Exterminating bed bugs would no longer require a ‘human sacrifice’
In the category of household pests, few are as difficult to exterminate as bed bugs. But a student startup at KTH Royal Institute of Technology has found a way that could make it much easier.
Pesticide treatments depend on someone sleeping in the infested room as living bait to lure the creatures out of their hiding places for an evening’s blood feast—a big sacrifice for most people. The process can take weeks and presents a conundrum for hotels and guest houses.
But master’s students Maja Åstrand and Simon Lilja have designed a machine that relieves people of that unpleasant duty.
“You don’t have to be bait any longer,” Åstrand says.
Bed bugs are attracted to CO2, which humans aspirate while sleeping. The students’ prototype device lures them out by emitting a far-reaching CO2 signal. Åstrand and Lilja are also developing an on-board camera system that would observe the bed bugs’ behavior and enable the machine to optimize its signal accordingly.
With a patent pending the two have formed the company SimulAir with support from KTH Innovation. They named their product Ifigenia, after a princess from Greek mythology who is sacrificed to the goddess Artemis during the Trojan War.
While electronic bed bug monitors abound, they are meant to detect the presence of bed bugs. “Our technology focuses on what you do after you find a bed bug infestation,” she says. “We’re focused on the treatment of the infestation, and as far as we know there are no other technologies meant to attract and capture bed bugs as a means of treatment.”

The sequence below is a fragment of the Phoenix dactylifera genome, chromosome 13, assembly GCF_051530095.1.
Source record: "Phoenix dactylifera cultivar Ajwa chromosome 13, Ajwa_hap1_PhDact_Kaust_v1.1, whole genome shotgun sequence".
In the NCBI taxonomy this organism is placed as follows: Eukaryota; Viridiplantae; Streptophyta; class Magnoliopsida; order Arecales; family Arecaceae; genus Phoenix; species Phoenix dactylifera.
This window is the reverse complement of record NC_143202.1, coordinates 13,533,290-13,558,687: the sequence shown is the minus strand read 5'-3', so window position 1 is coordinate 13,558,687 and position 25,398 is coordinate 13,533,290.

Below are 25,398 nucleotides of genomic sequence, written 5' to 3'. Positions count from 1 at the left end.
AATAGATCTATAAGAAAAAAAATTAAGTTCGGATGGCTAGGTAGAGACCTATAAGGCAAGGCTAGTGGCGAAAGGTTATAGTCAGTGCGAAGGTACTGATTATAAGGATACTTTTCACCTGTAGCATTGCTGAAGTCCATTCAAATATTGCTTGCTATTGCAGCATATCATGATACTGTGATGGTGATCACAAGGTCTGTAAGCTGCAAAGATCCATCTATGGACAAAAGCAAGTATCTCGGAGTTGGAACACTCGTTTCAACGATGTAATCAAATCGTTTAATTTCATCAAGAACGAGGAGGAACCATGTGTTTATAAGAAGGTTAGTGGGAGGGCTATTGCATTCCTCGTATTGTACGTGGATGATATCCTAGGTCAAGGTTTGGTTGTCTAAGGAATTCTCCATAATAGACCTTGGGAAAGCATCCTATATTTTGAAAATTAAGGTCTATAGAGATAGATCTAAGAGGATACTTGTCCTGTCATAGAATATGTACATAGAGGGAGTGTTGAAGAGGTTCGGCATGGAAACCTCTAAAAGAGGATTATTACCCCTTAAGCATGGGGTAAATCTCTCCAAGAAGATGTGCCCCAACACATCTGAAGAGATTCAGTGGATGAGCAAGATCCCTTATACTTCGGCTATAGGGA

Åstrand says the idea for the product came from a bed bug infestation she experienced four years ago in her own apartment. “That was really traumatic for me. I had to sleep as bait for eight weeks, and that’s the problem we have tried to solve by replicating this tactic.”
Next steps are to bring the prototype for tests in the UK where a lab is set up to simulate a furnished living space that’s infested with actual bed bugs, she says.
Lilja says they are optimistic that the machine’s allure is potent enough to prevent bed bugs from venturing into adjoining rooms during treatment. “Our ultimate goal is to enhance the machine's allure to a level where it even surpasses human attraction,” he says.
The technology may even shorten treatment times, he says. “This is one of the main things we are trying to evaluate during our field tests.
“Based on the science regarding both bed bugs feeding behavior as well as secondary population waves caused by nymphs and eggs we hope to be able to cut down the treatment time significantly.”